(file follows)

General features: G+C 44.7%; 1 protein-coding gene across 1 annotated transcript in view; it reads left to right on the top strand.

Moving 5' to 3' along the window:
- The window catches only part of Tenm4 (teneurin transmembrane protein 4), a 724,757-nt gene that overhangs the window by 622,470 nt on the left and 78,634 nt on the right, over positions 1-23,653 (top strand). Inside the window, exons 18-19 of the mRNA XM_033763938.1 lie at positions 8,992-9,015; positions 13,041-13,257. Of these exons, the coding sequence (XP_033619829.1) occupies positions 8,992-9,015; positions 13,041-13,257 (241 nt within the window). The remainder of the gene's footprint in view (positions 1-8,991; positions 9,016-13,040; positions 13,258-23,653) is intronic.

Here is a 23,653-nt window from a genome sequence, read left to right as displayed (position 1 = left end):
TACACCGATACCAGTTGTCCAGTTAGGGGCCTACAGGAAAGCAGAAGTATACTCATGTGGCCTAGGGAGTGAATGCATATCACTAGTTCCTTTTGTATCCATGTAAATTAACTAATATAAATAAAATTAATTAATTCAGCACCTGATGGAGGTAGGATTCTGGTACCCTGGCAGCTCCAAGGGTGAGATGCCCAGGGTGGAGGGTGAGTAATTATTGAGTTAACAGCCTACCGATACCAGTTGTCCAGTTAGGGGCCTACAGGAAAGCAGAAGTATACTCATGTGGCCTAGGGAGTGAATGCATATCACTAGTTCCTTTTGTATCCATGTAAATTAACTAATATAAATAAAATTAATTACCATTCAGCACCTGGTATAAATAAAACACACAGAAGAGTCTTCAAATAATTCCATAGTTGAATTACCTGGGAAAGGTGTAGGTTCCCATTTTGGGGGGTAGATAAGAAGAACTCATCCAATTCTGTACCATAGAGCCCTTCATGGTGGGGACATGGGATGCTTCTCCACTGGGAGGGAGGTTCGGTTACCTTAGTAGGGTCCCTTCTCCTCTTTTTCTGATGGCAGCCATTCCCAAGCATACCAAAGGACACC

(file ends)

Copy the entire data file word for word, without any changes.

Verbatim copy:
General features: G+C 44.7%; 1 protein-coding gene across 1 annotated transcript in view; it reads left to right on the top strand.

Moving 5' to 3' along the window:
- The window catches only part of Tenm4 (teneurin transmembrane protein 4), a 724,757-nt gene that overhangs the window by 622,470 nt on the left and 78,634 nt on the right, over positions 1-23,653 (top strand). Inside the window, exons 18-19 of the mRNA XM_033763938.1 lie at positions 8,992-9,015; positions 13,041-13,257. Of these exons, the coding sequence (XP_033619829.1) occupies positions 8,992-9,015; positions 13,041-13,257 (241 nt within the window). The remainder of the gene's footprint in view (positions 1-8,991; positions 9,016-13,040; positions 13,258-23,653) is intronic.

Here is a 23,653-nt window from a genome sequence, read left to right as displayed (position 1 = left end):
TACACCGATACCAGTTGTCCAGTTAGGGGCCTACAGGAAAGCAGAAGTATACTCATGTGGCCTAGGGAGTGAATGCATATCACTAGTTCCTTTTGTATCCATGTAAATTAACTAATATAAATAAAATTAATTAATTCAGCACCTGATGGAGGTAGGATTCTGGTACCCTGGCAGCTCCAAGGGTGAGATGCCCAGGGTGGAGGGTGAGTAATTATTGAGTTAACAGCCTACCGATACCAGTTGTCCAGTTAGGGGCCTACAGGAAAGCAGAAGTATACTCATGTGGCCTAGGGAGTGAATGCATATCACTAGTTCCTTTTGTATCCATGTAAATTAACTAATATAAATAAAATTAATTACCATTCAGCACCTGGTATAAATAAAACACACAGAAGAGTCTTCAAATAATTCCATAGTTGAATTACCTGGGAAAGGTGTAGGTTCCCATTTTGGGGGGTAGATAAGAAGAACTCATCCAATTCTGTACCATAGAGCCCTTCATGGTGGGGACATGGGATGCTTCTCCACTGGGAGGGAGGTTCGGTTACCTTAGTAGGGTCCCTTCTCCTCTTTTTCTGATGGCAGCCATTCCCAAGCATACCAAAGGACACC